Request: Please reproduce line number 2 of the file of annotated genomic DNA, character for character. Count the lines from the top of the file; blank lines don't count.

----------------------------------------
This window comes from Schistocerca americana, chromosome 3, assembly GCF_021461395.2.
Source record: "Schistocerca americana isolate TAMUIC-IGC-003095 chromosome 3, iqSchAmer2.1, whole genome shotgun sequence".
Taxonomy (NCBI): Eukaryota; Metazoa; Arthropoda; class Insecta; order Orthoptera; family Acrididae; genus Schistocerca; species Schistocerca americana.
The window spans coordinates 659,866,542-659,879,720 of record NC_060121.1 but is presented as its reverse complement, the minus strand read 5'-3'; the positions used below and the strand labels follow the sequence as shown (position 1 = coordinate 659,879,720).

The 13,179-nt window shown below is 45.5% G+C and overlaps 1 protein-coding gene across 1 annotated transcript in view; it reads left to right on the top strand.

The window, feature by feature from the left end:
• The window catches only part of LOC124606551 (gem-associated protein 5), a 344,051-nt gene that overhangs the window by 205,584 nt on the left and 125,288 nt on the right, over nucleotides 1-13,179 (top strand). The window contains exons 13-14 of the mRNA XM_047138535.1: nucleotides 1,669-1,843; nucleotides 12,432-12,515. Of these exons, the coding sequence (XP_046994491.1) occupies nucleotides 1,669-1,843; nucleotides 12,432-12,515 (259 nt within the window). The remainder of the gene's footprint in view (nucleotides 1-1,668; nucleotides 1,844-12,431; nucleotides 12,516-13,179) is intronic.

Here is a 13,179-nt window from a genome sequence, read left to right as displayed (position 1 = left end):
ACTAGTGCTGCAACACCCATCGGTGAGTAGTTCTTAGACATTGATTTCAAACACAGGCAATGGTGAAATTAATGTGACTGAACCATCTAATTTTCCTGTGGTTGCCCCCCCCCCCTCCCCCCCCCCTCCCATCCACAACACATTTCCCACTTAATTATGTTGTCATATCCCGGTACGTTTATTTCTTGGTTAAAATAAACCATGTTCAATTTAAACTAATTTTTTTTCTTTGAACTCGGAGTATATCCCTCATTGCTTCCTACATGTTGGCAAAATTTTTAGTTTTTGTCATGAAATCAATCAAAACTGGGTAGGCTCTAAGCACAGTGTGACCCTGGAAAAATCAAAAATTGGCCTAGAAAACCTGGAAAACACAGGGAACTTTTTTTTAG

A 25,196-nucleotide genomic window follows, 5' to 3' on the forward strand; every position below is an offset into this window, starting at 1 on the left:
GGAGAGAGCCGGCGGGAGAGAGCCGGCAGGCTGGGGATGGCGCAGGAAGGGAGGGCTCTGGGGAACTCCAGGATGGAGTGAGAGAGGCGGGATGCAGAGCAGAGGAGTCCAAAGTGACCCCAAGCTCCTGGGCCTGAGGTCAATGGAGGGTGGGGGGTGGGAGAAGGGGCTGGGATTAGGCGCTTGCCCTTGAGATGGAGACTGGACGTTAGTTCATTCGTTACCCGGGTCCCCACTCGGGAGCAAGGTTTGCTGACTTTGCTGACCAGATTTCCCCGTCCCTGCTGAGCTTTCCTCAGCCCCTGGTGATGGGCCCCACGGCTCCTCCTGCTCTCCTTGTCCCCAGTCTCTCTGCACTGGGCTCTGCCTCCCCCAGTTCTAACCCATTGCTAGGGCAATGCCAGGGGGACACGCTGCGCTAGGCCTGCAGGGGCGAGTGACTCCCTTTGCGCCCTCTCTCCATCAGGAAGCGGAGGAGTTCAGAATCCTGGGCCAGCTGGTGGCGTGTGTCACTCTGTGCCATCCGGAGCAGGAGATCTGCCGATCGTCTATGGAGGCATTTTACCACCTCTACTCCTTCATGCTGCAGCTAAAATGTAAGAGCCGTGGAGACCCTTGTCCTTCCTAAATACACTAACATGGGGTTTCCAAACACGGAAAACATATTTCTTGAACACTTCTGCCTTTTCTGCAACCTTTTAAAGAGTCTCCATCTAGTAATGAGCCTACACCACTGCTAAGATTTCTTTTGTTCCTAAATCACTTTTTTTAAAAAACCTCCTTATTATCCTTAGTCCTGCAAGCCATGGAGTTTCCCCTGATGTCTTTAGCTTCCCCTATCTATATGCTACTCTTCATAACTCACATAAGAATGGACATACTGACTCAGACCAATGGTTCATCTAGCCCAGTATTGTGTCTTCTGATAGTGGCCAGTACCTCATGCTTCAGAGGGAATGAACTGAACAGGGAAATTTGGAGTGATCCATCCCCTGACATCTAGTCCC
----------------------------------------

Source record: "Schistocerca americana isolate TAMUIC-IGC-003095 chromosome 3, iqSchAmer2.1, whole genome shotgun sequence".